Thames is four years removed from his major league career, during which he batted .250/.296/.431 with 21 home runs and a .727 OPS in two seasons with the Blue Jays and Mariners. While he showed flashes of power potential in five minor league seasons, drawing a .305 average between the Rookie and Triple-A circuits, he was unable to replicate those results on a major league stage. After his release from the Astros’ Triple-A Oklahoma in 2013, the outfielder signed with the NC Dinos of the Korean Baseball Organization.
Thames dominated in his three-year stint with the Dinos, batting over .300 in each season and racking up a cumulative 124 home runs and 379 RBI. An MVP title, All-Star nomination, and Golden Glove Award capped a masterful 2015 season, and he maintained his power-hitting approach in 2016 with a .317/.425/.676 line and another 40 home runs.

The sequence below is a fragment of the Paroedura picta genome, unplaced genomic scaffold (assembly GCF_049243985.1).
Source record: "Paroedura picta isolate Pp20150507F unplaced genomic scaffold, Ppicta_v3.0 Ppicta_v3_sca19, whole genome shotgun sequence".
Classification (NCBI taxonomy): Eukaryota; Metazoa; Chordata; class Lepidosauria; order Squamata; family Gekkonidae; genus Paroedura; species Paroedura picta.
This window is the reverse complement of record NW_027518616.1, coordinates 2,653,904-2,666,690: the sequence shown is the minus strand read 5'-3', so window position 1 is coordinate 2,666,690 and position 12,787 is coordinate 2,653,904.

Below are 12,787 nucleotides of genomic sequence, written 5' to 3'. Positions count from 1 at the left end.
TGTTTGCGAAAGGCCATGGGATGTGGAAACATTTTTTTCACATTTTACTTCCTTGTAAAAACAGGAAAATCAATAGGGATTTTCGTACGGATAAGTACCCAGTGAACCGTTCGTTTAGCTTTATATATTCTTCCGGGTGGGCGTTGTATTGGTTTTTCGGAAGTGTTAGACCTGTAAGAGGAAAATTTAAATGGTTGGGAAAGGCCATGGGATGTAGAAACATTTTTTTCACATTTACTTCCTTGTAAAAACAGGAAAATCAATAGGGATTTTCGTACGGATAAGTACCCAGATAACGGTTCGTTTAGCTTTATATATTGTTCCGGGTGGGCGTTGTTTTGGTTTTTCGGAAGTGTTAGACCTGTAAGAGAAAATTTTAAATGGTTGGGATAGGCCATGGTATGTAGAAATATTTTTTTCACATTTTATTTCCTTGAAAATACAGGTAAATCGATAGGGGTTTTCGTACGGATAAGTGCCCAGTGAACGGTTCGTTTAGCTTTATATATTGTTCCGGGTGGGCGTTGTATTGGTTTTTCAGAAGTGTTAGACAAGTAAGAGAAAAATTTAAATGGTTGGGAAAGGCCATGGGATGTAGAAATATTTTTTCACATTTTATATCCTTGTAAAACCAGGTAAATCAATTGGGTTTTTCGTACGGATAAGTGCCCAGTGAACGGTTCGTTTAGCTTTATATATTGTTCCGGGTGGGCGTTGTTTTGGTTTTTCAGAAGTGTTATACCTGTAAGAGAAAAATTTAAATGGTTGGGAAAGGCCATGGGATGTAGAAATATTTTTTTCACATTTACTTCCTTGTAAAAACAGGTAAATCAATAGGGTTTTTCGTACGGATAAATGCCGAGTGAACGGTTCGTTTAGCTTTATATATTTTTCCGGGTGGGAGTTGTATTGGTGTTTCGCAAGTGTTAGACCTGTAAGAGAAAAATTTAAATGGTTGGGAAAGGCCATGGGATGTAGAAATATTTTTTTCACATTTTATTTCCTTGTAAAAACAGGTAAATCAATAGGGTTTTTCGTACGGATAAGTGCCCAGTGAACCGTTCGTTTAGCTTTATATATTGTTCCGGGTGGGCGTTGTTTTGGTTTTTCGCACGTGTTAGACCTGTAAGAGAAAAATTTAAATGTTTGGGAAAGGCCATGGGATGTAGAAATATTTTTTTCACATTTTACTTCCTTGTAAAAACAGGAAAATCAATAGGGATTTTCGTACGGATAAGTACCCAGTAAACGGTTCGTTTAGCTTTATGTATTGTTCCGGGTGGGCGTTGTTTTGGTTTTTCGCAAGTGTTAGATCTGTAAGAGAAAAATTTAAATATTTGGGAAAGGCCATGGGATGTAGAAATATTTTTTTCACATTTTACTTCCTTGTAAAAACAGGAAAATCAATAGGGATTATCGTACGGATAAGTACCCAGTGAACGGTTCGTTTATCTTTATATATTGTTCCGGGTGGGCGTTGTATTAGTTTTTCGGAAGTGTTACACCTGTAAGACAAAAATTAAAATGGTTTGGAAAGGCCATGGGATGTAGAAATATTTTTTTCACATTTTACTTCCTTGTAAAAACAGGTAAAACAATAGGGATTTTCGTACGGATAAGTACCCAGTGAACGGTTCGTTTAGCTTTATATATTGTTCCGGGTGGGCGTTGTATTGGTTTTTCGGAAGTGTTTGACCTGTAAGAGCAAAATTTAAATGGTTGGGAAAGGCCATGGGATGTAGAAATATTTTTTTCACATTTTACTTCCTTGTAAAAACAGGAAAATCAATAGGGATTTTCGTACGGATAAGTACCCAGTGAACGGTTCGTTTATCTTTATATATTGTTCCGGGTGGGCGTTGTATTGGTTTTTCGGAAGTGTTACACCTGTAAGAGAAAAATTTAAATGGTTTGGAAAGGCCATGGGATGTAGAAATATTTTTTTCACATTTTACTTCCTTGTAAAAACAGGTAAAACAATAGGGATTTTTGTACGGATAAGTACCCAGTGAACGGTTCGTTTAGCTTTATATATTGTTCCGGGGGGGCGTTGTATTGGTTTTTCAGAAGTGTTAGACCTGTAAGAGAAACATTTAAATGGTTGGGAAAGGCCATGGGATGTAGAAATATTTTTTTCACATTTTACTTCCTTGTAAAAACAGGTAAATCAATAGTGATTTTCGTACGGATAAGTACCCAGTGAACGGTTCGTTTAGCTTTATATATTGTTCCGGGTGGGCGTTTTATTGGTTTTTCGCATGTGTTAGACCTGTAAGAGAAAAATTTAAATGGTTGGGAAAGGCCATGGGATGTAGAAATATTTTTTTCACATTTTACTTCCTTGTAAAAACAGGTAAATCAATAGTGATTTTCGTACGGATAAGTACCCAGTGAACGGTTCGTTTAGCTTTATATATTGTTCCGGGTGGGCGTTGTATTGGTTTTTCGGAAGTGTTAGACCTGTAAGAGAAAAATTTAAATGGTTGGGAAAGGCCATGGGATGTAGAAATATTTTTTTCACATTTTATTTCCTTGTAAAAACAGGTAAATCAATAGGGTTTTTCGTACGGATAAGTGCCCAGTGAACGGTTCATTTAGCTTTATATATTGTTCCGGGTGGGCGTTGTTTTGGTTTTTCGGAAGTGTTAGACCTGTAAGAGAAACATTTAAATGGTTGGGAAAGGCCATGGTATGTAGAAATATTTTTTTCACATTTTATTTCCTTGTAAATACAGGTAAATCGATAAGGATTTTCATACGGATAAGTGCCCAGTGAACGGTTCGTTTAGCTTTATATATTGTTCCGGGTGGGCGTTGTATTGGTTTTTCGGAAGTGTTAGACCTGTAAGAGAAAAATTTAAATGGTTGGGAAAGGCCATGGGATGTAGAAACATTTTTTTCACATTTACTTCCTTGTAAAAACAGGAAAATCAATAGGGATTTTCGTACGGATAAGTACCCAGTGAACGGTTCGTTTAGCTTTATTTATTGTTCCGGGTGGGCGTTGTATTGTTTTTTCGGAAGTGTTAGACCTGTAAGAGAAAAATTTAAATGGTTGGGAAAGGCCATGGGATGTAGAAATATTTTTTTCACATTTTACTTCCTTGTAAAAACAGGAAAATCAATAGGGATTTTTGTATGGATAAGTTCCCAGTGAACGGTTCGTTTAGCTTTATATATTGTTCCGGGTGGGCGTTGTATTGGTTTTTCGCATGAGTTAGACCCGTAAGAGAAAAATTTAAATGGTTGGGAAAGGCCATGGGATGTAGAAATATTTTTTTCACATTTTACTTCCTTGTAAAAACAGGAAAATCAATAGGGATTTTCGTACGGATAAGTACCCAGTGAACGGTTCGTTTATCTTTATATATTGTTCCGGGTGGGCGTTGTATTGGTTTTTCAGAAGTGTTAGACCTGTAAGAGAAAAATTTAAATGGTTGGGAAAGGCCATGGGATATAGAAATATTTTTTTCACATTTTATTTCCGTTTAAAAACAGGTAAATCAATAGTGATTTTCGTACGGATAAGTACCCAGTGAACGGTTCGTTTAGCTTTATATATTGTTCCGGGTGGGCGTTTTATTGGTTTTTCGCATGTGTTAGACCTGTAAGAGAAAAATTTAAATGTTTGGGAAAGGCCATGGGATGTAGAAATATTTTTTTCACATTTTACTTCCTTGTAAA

If the 30-year-old chooses to return to MLB in 2017, he’ll be expected to bring those skills into play against faster pitches and roomier ballparks. Crasnick quoted an executive within MLB who believes that, given some room for adjustment, Thames’ success overseas could still net a multiyear deal with teams looking to him to fill some combination of first base, outfield, and DH.
You have an element that’s going to be skeptical,” the executive said. “He’s already played over here, and he wasn’t a tremendous success the first time. But you have to ask yourself, ‘Is this guy a late bloomer?’
Look at some of the money that Cuban players have gotten. What’s the difference here? I think somebody is going to bite, and he’ll get a contract for two years and $12 million, or three years and $15-18 million.